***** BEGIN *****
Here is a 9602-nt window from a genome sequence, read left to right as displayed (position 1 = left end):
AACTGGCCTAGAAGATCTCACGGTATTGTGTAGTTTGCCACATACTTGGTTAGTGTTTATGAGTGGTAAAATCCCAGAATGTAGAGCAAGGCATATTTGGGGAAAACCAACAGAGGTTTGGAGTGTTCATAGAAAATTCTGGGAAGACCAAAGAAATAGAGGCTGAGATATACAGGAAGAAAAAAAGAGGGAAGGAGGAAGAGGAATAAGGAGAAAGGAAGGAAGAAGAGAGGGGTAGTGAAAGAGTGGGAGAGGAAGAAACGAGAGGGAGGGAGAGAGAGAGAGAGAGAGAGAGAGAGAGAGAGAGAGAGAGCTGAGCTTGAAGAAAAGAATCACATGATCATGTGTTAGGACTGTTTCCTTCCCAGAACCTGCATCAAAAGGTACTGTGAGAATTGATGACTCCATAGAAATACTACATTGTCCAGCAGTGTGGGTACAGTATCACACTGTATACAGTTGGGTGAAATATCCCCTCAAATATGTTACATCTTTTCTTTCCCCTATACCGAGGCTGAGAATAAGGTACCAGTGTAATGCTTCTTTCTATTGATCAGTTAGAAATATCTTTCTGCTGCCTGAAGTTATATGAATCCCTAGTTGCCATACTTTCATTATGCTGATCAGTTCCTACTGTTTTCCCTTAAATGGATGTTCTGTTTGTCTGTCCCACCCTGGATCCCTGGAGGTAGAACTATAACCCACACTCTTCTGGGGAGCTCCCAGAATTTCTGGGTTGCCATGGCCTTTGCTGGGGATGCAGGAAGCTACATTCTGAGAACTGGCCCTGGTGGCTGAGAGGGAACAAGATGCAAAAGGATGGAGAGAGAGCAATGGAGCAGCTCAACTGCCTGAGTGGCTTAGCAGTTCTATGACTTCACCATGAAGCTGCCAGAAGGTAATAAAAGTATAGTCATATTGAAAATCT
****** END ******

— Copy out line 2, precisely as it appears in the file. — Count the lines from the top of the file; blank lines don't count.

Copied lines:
AACTGGCCTAGAAGATCTCACGGTATTGTGTAGTTTGCCACATACTTGGTTAGTGTTTATGAGTGGTAAAATCCCAGAATGTAGAGCAAGGCATATTTGGGGAAAACCAACAGAGGTTTGGAGTGTTCATAGAAAATTCTGGGAAGACCAAAGAAATAGAGGCTGAGATATACAGGAAGAAAAAAAGAGGGAAGGAGGAAGAGGAATAAGGAGAAAGGAAGGAAGAAGAGAGGGGTAGTGAAAGAGTGGGAGAGGAAGAAACGAGAGGGAGGGAGAGAGAGAGAGAGAGAGAGAGAGAGAGAGAGAGAGAGAGCTGAGCTTGAAGAAAAGAATCACATGATCATGTGTTAGGACTGTTTCCTTCCCAGAACCTGCATCAAAAGGTACTGTGAGAATTGATGACTCCATAGAAATACTACATTGTCCAGCAGTGTGGGTACAGTATCACACTGTATACAGTTGGGTGAAATATCCCCTCAAATATGTTACATCTTTTCTTTCCCCTATACCGAGGCTGAGAATAAGGTACCAGTGTAATGCTTCTTTCTATTGATCAGTTAGAAATATCTTTCTGCTGCCTGAAGTTATATGAATCCCTAGTTGCCATACTTTCATTATGCTGATCAGTTCCTACTGTTTTCCCTTAAATGGATGTTCTGTTTGTCTGTCCCACCCTGGATCCCTGGAGGTAGAACTATAACCCACACTCTTCTGGGGAGCTCCCAGAATTTCTGGGTTGCCATGGCCTTTGCTGGGGATGCAGGAAGCTACATTCTGAGAACTGGCCCTGGTGGCTGAGAGGGAACAAGATGCAAAAGGATGGAGAGAGAGCAATGGAGCAGCTCAACTGCCTGAGTGGCTTAGCAGTTCTATGACTTCACCATGAAGCTGCCAGAAGGTAATAAAAGTATAGTCATATTGAAAATCT